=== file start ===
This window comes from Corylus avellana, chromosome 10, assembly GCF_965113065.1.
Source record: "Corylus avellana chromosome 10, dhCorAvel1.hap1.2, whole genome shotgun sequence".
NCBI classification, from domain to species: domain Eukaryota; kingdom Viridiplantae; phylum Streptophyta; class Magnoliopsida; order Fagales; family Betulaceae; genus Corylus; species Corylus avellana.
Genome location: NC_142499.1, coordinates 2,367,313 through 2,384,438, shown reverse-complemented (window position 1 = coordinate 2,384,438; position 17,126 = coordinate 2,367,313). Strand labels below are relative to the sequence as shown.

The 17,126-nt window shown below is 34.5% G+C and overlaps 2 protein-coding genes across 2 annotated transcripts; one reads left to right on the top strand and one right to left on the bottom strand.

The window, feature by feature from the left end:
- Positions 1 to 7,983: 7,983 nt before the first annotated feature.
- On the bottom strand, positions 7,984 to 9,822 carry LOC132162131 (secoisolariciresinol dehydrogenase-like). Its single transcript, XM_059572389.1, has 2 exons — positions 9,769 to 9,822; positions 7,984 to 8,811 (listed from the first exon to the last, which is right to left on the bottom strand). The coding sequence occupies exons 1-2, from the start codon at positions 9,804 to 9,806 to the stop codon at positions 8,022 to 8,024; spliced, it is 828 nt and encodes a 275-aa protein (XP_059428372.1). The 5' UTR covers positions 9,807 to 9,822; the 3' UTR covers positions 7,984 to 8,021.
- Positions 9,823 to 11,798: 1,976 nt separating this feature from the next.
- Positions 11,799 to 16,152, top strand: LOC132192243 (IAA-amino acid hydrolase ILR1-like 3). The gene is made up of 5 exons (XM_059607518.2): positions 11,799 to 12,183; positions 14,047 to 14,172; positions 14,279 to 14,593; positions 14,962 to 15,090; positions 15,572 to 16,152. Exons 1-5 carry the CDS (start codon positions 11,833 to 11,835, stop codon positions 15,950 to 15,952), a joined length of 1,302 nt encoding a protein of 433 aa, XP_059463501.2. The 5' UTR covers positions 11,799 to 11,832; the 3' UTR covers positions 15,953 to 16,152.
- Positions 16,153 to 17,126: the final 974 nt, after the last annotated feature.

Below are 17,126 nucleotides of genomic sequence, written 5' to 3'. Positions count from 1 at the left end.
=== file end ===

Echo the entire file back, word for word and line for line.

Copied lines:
This window comes from Corylus avellana, chromosome 10, assembly GCF_965113065.1.
Source record: "Corylus avellana chromosome 10, dhCorAvel1.hap1.2, whole genome shotgun sequence".
NCBI classification, from domain to species: domain Eukaryota; kingdom Viridiplantae; phylum Streptophyta; class Magnoliopsida; order Fagales; family Betulaceae; genus Corylus; species Corylus avellana.
Genome location: NC_142499.1, coordinates 2,367,313 through 2,384,438, shown reverse-complemented (window position 1 = coordinate 2,384,438; position 17,126 = coordinate 2,367,313). Strand labels below are relative to the sequence as shown.

The 17,126-nt window shown below is 34.5% G+C and overlaps 2 protein-coding genes across 2 annotated transcripts; one reads left to right on the top strand and one right to left on the bottom strand.

The window, feature by feature from the left end:
- Positions 1 to 7,983: 7,983 nt before the first annotated feature.
- On the bottom strand, positions 7,984 to 9,822 carry LOC132162131 (secoisolariciresinol dehydrogenase-like). Its single transcript, XM_059572389.1, has 2 exons — positions 9,769 to 9,822; positions 7,984 to 8,811 (listed from the first exon to the last, which is right to left on the bottom strand). The coding sequence occupies exons 1-2, from the start codon at positions 9,804 to 9,806 to the stop codon at positions 8,022 to 8,024; spliced, it is 828 nt and encodes a 275-aa protein (XP_059428372.1). The 5' UTR covers positions 9,807 to 9,822; the 3' UTR covers positions 7,984 to 8,021.
- Positions 9,823 to 11,798: 1,976 nt separating this feature from the next.
- Positions 11,799 to 16,152, top strand: LOC132192243 (IAA-amino acid hydrolase ILR1-like 3). The gene is made up of 5 exons (XM_059607518.2): positions 11,799 to 12,183; positions 14,047 to 14,172; positions 14,279 to 14,593; positions 14,962 to 15,090; positions 15,572 to 16,152. Exons 1-5 carry the CDS (start codon positions 11,833 to 11,835, stop codon positions 15,950 to 15,952), a joined length of 1,302 nt encoding a protein of 433 aa, XP_059463501.2. The 5' UTR covers positions 11,799 to 11,832; the 3' UTR covers positions 15,953 to 16,152.
- Positions 16,153 to 17,126: the final 974 nt, after the last annotated feature.

Below are 17,126 nucleotides of genomic sequence, written 5' to 3'. Positions count from 1 at the left end.